Ultimately, as difficult as it was, Danny and I kept our appointment and made our arrangements. Doing it while still raw from J.'s death ironically made the process easier; I think we were just that much more numb from it all. As morbid as it seems, it's a comforting thought that Danny and I will be together when our lives are over. And a neat thing about it is that we'll be buried together (double deep in the same plot) in a new, military-only section of the cemetery. That's progress in action, folks.

My photographic mojo has suffered from all this, but I've been using the opportunity to sharpen my darkroom printing skills and round out my kit. I had thought about modestly celebrating the end of my term in braces by buying myself either a Leica rangefinder (the Rolls Royce of cameras), or, more reasonably, a "clone": one of the non-Leica cameras that conform to the Leica specifications and take the same lenses, not notably by fellow German company Voigtländer, or by any one of the few camera companies in the former Soviet Union. Completely by chance, I got a fantastic deal on one of the latter, a FED-2b, with two lenses included. I think I've got a pinhole light leak in one of the shutter curtains, but it's not serious and I'm trying to track it down. Fantastic camera otherwise and it satisfies my "I deserve a Leica" hankering. Danny usually opposes my gear geekery, but he actually spurred me on recently to buy a Kodak Brownie Hawkeye, a Bakelite pseudo-TLR box camera from the 1950s. Very cute! With spring and more sunlight returning, I think I'm getting some of that mojo back, and feeling better. I'm already working on setting up an online shop to offer some of my handmade silver halide photographs for sale.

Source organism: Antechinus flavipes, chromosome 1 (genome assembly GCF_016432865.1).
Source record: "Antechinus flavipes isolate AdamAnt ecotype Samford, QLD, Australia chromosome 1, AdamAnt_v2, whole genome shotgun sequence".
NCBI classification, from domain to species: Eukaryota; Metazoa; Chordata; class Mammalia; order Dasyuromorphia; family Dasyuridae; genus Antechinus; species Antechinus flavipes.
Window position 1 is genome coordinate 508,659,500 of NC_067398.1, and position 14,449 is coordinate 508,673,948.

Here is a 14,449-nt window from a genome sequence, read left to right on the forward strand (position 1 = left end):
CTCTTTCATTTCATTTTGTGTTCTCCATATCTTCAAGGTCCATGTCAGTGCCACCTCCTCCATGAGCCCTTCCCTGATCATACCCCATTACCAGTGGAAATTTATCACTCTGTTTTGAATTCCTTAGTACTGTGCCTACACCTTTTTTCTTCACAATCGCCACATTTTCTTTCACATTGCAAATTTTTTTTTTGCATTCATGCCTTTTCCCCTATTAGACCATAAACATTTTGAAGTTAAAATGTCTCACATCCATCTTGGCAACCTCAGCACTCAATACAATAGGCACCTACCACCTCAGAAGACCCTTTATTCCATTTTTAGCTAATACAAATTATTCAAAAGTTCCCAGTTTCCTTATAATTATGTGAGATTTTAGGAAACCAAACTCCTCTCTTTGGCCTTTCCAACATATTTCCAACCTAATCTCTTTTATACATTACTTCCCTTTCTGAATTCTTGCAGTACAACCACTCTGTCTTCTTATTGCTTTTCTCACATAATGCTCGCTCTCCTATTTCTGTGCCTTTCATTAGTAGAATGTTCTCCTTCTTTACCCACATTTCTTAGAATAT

One more thing I'll be doing as soon as my braces come off is getting a tattoo. Our deceased friend J. had thoughtfully commissioned a local tattoo artist to draw up a design for me, based on my idea: a tattoo of St. Michael the Archangel, as depicted by Sir Jacob Epstein's bronze sculpture at Coventry Cathedral, symbolizing my personal victory over the "demons" of insecurity, low self-esteem, and dysfunction due to my birth defect. It will be on the outside of my left shin, mostly in monochrome, with some color highlighting.

At the urging of a friend, this week I'll be seeing a dermatologist to see about getting a large, bumpy mole removed that I have near my left ear. Maybe he can remove a couple of prominent smaller ones from my back, too. It makes no sense for an ugly mole to spoil what would otherwise be my faaaaaabulous new looks when the braces are done! ;-)

Since I've turned 40 last fall, I seem to have settled into what may be my mode of thinking for this decade: working on putting my impulsive younger days behind me, and slowly getting my life affairs settled in preparation for my more mature years.
Current Mood: contemplativecontemplative